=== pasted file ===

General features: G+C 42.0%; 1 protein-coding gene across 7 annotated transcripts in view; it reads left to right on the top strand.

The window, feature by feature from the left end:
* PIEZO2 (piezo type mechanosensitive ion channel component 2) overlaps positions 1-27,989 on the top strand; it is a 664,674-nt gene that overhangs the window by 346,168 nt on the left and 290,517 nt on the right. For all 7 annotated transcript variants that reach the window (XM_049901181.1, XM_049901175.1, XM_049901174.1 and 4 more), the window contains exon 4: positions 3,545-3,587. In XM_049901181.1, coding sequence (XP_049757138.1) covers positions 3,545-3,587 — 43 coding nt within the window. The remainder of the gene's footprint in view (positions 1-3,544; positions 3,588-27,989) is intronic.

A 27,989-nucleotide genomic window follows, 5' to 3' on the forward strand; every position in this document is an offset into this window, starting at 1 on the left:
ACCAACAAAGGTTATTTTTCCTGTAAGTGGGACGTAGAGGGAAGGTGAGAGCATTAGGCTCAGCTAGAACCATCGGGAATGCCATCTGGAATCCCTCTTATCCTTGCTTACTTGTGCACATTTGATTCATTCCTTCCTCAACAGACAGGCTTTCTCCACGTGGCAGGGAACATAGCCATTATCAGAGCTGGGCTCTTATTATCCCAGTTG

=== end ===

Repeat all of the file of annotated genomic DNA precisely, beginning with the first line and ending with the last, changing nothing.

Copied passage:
General features: G+C 42.0%; 1 protein-coding gene across 7 annotated transcripts in view; it reads left to right on the top strand.

The window, feature by feature from the left end:
* PIEZO2 (piezo type mechanosensitive ion channel component 2) overlaps positions 1-27,989 on the top strand; it is a 664,674-nt gene that overhangs the window by 346,168 nt on the left and 290,517 nt on the right. For all 7 annotated transcript variants that reach the window (XM_049901181.1, XM_049901175.1, XM_049901174.1 and 4 more), the window contains exon 4: positions 3,545-3,587. In XM_049901181.1, coding sequence (XP_049757138.1) covers positions 3,545-3,587 — 43 coding nt within the window. The remainder of the gene's footprint in view (positions 1-3,544; positions 3,588-27,989) is intronic.

A 27,989-nucleotide genomic window follows, 5' to 3' on the forward strand; every position in this document is an offset into this window, starting at 1 on the left:
ACCAACAAAGGTTATTTTTCCTGTAAGTGGGACGTAGAGGGAAGGTGAGAGCATTAGGCTCAGCTAGAACCATCGGGAATGCCATCTGGAATCCCTCTTATCCTTGCTTACTTGTGCACATTTGATTCATTCCTTCCTCAACAGACAGGCTTTCTCCACGTGGCAGGGAACATAGCCATTATCAGAGCTGGGCTCTTATTATCCCAGTTG